The other main area of deficiency is the plot. It lurches from incident to incident rather than flowing, and there’s no sense of escalation as Rachel moves through the criminal underworld. I did enjoy the supporting role of former adult actress Jasmin St. Claire as an arms dealer – the makers certainly have to be given credit for casting against type there! But the only memorable action sequence was the one which took place in a shoot at a porn studio, to which our heroine had obtained an invitation to perform. The use of a strobe and UV lighting there was undeniably effective, if arguably somewhat contrived and gimmicky, and also put over her ruthless streak well.

Unfortunately, this is the exception, rather than the rule, and the other sequences are forgettable. It’s perhaps somewhat unfair to judge what’s clearly a small budget film, by comparing it against movies with far greater resources. However, when you’re lined up on the shelf in Wal-mart or wherever, there’s no discount given for limited resources. Although the film’s heart is in the right place, it simply falls short of delivering on its aims and goals. That said, it looks like the director’s studio, Killer Wolf Films, has produced some other GWG flicks; this showed enough promise, I wouldn’t be averse to checking out their current production, Hellcat’s Revenge, when it appears.

Dir: Len Kabasinski
Star: Jessica Kabasinski, Donna Hamblin, Lisa Neeld, Hunter Wieczorek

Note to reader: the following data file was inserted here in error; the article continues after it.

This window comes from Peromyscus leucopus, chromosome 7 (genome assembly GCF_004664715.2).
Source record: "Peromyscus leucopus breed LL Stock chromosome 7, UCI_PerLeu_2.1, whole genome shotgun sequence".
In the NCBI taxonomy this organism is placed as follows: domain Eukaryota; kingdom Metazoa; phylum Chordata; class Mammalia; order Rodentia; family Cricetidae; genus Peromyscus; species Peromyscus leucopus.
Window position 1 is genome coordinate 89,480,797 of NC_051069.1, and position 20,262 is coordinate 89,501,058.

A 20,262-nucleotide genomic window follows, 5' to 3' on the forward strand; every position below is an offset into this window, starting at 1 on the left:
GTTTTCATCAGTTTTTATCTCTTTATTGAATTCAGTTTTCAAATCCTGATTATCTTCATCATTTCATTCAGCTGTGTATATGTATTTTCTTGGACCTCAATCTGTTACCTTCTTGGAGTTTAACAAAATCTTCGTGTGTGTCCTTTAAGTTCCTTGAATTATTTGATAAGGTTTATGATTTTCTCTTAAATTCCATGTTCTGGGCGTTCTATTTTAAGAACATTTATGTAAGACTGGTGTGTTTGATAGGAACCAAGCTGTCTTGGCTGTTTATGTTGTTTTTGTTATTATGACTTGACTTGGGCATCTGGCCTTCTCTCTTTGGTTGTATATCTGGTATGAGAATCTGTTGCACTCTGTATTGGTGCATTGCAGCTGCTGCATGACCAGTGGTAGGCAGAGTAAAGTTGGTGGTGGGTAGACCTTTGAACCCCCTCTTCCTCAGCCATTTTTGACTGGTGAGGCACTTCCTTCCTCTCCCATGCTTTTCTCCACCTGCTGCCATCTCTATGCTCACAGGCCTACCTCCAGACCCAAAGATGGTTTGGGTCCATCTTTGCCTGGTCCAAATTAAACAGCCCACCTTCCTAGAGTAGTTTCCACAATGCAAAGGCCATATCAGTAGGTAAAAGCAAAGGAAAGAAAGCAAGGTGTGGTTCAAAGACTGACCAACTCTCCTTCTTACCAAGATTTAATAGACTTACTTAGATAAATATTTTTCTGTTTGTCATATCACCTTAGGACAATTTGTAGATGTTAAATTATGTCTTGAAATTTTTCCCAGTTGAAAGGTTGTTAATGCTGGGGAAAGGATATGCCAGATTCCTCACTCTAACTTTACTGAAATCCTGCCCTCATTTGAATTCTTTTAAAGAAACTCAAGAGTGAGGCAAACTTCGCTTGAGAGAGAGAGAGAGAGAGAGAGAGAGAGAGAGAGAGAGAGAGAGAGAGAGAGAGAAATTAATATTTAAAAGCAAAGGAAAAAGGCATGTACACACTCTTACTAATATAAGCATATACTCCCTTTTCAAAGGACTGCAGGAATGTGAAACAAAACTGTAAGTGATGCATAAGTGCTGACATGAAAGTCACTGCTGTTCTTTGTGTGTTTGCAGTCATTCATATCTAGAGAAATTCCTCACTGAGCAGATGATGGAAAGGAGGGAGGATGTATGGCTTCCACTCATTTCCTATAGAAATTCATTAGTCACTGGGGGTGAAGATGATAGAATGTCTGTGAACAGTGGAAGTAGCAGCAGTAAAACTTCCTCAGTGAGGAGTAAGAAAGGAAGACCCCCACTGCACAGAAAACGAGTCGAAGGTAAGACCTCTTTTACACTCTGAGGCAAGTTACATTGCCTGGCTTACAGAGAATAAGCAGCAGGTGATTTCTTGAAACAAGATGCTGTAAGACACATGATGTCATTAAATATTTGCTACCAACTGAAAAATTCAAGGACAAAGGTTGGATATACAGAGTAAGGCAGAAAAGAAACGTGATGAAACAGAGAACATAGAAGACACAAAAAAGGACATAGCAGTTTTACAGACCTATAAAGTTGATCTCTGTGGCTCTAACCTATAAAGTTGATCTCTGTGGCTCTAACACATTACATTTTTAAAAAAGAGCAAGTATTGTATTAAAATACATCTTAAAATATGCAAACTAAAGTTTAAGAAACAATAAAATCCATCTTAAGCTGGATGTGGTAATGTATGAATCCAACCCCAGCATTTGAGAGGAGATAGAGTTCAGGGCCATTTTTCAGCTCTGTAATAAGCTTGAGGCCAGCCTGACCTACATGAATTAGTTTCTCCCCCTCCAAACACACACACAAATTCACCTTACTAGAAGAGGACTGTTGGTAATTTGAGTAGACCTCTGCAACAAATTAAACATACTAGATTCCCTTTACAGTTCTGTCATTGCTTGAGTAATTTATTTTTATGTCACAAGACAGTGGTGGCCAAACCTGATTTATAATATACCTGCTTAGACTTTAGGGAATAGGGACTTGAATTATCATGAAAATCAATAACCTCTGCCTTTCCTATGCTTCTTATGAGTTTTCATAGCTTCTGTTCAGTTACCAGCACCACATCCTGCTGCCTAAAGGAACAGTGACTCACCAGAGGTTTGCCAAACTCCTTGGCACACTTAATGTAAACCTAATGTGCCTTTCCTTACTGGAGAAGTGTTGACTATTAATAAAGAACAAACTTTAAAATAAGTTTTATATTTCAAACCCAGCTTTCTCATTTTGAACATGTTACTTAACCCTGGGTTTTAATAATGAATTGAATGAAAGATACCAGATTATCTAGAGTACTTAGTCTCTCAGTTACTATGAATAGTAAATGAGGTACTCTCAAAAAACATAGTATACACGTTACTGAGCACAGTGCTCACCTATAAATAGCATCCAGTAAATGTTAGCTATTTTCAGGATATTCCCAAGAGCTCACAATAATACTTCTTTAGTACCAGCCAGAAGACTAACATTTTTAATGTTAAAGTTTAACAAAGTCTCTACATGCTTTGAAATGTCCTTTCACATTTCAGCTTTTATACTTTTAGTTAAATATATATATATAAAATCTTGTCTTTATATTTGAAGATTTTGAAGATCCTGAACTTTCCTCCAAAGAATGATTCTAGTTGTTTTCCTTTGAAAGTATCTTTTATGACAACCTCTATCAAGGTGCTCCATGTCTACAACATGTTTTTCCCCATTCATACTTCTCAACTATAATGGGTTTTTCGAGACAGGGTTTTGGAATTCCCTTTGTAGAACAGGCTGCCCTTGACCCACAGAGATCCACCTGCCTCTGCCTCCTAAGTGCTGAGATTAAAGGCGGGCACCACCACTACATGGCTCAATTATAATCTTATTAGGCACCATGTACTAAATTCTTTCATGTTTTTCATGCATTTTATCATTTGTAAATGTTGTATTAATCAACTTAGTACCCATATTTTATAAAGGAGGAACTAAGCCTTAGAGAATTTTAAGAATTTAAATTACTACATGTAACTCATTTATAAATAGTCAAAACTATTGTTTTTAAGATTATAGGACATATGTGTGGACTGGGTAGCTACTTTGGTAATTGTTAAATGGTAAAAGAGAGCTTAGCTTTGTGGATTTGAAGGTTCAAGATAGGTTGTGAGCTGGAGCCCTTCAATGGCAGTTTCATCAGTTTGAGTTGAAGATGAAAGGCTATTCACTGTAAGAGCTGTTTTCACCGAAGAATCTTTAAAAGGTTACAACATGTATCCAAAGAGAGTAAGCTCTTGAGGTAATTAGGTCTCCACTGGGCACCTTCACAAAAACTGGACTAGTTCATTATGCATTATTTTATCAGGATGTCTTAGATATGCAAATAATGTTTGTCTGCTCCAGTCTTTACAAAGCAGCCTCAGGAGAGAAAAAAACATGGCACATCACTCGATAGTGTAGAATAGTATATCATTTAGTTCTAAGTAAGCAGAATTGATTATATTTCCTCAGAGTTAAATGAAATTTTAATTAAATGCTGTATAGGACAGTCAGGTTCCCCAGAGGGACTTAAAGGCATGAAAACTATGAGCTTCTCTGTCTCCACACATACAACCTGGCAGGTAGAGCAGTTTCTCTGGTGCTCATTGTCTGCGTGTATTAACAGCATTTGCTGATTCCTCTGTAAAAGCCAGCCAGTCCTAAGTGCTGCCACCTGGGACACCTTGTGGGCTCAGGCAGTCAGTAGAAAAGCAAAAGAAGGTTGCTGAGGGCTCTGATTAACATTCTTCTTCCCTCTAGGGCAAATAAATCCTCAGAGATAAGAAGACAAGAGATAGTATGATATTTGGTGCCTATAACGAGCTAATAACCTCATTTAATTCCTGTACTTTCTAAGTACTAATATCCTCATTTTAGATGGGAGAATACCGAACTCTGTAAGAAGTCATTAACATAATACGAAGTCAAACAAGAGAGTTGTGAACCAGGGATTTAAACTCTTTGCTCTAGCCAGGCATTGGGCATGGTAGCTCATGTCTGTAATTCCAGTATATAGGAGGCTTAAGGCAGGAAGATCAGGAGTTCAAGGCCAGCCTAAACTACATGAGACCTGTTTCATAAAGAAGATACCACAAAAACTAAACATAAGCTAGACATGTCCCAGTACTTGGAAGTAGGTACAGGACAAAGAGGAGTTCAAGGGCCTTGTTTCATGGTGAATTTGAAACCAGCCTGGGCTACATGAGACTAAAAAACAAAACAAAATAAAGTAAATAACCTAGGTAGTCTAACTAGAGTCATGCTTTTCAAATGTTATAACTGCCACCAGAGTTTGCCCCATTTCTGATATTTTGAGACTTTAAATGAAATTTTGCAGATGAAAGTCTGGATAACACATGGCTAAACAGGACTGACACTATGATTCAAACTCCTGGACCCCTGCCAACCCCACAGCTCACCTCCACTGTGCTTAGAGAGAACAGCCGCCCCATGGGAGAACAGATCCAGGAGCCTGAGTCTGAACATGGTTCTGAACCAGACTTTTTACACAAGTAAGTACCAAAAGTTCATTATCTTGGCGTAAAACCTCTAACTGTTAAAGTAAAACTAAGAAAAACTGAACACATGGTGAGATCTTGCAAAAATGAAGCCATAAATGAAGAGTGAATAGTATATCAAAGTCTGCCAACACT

Unsullied

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“Tumblr in action-movies”

unsulliedIf you’re looking for unsubtle social commentary, you’re in the right place, because this take on The Most Dangerous Game ticks off the trifecta of -isms:

  • Sexism: men abusing women
  • Classism: the 1% versus the 99%
  • Racism: the main protagonist is black, all the antagonists are white.

Heroine Reagan (Gray) is a track star on her way to a college meet, when her car breaks down in a remote area of Louisiana. Unfortunately for her, this leads her into the grasp of Noah Evans (Joiner, looking very much like Brad Pitt’s stunt double) and Mason Hicks (Gaudison), two stockbrokers with a fondness for kidnapping and hunting down young women. They have the deep pockets to ensure that just about everyone in the local area looks the other way, so Reagan is on her own. However, might her athletic ability make her survival changes rather better than the previous victims?